Kazakhstan: China-Focused Dating Agency Sparks Anger

Veiled Threat: Mail-Order Kazakh Matchmaker Elicits China Fears

China’s one-child policy and a preference for male children has left the world’s most populous nation in a serious bind: too many bachelors, not enough eligible women.

A curious advertisement popped up on Facebook a few days, appealing to women in Kazakhstan in search of a prospective husband: “An elite group of bachelors is coming to Astana from Beijing to make new friends and to get married. A number of special events are scheduled. The men are monied, have European educations and speak English, and many of them speak Russian. To learn more about these bachelors apply at our agency.”

News website Nur.kz looked into the matter and learned that an Astana company was indeed organizing a four-day trip in February for 15 Chinese unmarried men in search of a bride.

The business model is reminiscent of the kind of bride-hunting expeditions embarked upon by lonesome Western men in parts of the former Soviet bloc.

There is not much parity in the proposed arrangement. While the women, who have to pay 15,000 tenge ($45) to be placed on the agency’s books ($75 for first-time registration), get no say as to who they pair up with, the men may pick and choose. If the women are not picked, they lose their fee.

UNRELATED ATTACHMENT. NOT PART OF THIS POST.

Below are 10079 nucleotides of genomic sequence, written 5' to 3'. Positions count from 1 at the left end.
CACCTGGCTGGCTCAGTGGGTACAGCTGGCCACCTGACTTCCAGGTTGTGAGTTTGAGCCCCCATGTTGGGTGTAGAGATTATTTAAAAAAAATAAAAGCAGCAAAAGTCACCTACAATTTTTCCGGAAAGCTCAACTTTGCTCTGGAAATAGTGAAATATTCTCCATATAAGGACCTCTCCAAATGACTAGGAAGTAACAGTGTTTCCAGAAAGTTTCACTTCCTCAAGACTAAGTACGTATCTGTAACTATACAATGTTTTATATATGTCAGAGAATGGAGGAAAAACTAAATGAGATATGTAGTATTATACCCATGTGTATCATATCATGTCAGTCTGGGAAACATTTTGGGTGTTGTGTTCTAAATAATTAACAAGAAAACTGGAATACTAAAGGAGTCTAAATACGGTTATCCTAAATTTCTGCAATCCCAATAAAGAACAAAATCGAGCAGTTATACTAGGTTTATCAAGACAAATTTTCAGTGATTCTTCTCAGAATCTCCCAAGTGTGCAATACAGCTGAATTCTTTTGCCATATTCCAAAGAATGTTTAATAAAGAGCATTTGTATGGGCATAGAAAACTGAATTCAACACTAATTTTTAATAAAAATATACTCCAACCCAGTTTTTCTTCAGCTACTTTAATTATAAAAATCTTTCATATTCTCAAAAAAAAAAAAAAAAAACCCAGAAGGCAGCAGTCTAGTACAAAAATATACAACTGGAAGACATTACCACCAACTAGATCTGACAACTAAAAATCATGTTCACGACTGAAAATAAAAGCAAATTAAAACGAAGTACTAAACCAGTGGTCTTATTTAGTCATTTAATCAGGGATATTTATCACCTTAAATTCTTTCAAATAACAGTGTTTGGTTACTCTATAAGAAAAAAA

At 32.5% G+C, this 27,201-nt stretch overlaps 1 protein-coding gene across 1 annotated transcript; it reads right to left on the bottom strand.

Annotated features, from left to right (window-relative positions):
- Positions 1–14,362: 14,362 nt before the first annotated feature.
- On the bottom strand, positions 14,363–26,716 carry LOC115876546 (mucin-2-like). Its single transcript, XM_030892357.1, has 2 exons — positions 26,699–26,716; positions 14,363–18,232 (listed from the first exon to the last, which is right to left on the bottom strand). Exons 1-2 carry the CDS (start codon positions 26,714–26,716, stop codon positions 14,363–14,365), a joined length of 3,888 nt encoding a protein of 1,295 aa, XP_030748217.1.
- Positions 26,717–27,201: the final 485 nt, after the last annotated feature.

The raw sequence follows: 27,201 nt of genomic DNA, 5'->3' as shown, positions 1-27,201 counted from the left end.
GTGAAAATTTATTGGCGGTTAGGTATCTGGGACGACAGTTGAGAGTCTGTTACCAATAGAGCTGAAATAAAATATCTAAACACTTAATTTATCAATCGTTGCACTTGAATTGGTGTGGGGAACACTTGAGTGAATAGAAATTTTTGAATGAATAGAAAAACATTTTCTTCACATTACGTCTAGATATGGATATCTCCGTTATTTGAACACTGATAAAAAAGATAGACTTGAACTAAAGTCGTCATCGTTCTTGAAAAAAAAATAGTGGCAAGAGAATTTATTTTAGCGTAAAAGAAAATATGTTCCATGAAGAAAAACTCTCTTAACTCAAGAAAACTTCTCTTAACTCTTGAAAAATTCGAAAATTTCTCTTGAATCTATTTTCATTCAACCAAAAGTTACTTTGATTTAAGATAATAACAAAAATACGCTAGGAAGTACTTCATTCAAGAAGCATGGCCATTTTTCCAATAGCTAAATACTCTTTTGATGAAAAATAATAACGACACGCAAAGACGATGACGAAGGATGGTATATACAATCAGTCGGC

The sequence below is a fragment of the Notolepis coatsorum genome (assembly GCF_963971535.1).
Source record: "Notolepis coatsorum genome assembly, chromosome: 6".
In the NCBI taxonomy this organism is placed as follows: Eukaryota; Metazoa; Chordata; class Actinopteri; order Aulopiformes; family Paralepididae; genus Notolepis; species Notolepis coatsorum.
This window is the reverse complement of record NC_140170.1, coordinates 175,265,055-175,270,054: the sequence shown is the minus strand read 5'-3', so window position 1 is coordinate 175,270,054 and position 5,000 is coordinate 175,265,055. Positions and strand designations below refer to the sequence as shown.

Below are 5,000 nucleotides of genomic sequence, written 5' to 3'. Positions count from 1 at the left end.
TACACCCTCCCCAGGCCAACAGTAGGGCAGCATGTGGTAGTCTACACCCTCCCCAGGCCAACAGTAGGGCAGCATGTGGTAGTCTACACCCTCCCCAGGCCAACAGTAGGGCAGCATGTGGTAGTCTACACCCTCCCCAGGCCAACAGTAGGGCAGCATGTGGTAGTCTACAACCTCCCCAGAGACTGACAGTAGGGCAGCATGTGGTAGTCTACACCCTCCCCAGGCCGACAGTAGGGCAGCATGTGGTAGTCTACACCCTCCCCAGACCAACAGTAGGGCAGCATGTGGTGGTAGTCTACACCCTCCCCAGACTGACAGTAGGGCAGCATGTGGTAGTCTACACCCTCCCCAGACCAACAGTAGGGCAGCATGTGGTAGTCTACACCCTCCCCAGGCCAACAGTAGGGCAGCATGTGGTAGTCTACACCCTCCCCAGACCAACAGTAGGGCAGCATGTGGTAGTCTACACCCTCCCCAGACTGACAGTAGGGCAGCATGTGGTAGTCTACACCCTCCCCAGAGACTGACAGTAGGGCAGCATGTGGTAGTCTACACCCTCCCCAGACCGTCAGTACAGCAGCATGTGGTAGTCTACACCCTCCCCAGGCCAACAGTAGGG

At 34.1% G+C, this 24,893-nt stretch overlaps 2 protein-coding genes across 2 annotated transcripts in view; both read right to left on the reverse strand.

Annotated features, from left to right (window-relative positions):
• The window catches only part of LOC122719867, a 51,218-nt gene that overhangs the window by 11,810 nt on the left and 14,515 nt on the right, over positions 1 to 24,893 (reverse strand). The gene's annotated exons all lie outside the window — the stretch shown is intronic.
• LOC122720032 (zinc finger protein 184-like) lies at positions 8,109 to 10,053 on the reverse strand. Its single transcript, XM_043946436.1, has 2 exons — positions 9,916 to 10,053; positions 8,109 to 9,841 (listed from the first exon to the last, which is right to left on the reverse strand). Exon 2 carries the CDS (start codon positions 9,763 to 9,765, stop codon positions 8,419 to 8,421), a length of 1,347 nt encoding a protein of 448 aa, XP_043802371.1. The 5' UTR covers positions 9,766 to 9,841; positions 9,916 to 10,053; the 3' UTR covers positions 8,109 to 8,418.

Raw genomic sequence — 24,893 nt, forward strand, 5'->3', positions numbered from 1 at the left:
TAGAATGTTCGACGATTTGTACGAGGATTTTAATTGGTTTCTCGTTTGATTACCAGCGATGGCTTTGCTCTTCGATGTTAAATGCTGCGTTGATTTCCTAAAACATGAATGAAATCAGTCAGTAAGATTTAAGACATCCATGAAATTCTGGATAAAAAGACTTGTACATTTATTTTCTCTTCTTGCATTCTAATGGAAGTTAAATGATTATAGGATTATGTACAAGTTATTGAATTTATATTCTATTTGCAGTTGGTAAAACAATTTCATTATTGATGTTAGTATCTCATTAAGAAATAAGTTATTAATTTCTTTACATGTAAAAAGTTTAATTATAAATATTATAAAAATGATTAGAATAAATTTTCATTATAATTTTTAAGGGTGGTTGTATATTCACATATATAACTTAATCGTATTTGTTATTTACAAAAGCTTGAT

According to the program outlined by the Astana company, dates are organized for the couples at venues like karaoke bars and bowling alleys, and once a pair is set, they attend a gala dinner. Women then have the option of going to China at the man’s expense from a week to three months so as to acclimatize to the conditions and culture, and to see if they will be able to settle down.

All this has got some armchair patriots up in arms and sent them charging at their keyboards to vent their fury on social media.

Some more enterprising souls even organized a small picket in Astana. A group of protesters hit the streets on January 11 holding up signs with slogans like “Men protect their land, women protect their nation.” Talk of protecting land was a clear reference to the wave of land privatization protests that took place last year — the implied theme at those rallies was that large swaths of Kazakh land might be bought by rapacious Chinese businessman.

Activists angered by the dating agency advert have even called for the government to strip any women involved of their citizenship.

Marriage agencies are a popular business in Kazakhstan. Tatiana Logvinenko, the director of once such company, told Tengri News website that her custom comes mainly from women aged 32 and over. Single women seeking husbands are typically highly educated, self-reliant and employed in good positions, but fated by their lifestyles to being without a family, Logvinenko said.

And why is this?

“If among the men you take out those who are married, alcoholics, drug addicts, gay or in prison, well, in Astana for example, for each free man you will find eight women. And the figures are the same for the whole country,” Logvinenko claimed.

If those figures are anywhere near accurate, it becomes clear why some women might be driven to casting their net wider.

But international dating and marriage services are not cheap. Matching women up with a European bachelors, for example, can cost from the hundreds to the thousands of dollars, with no certainty of success.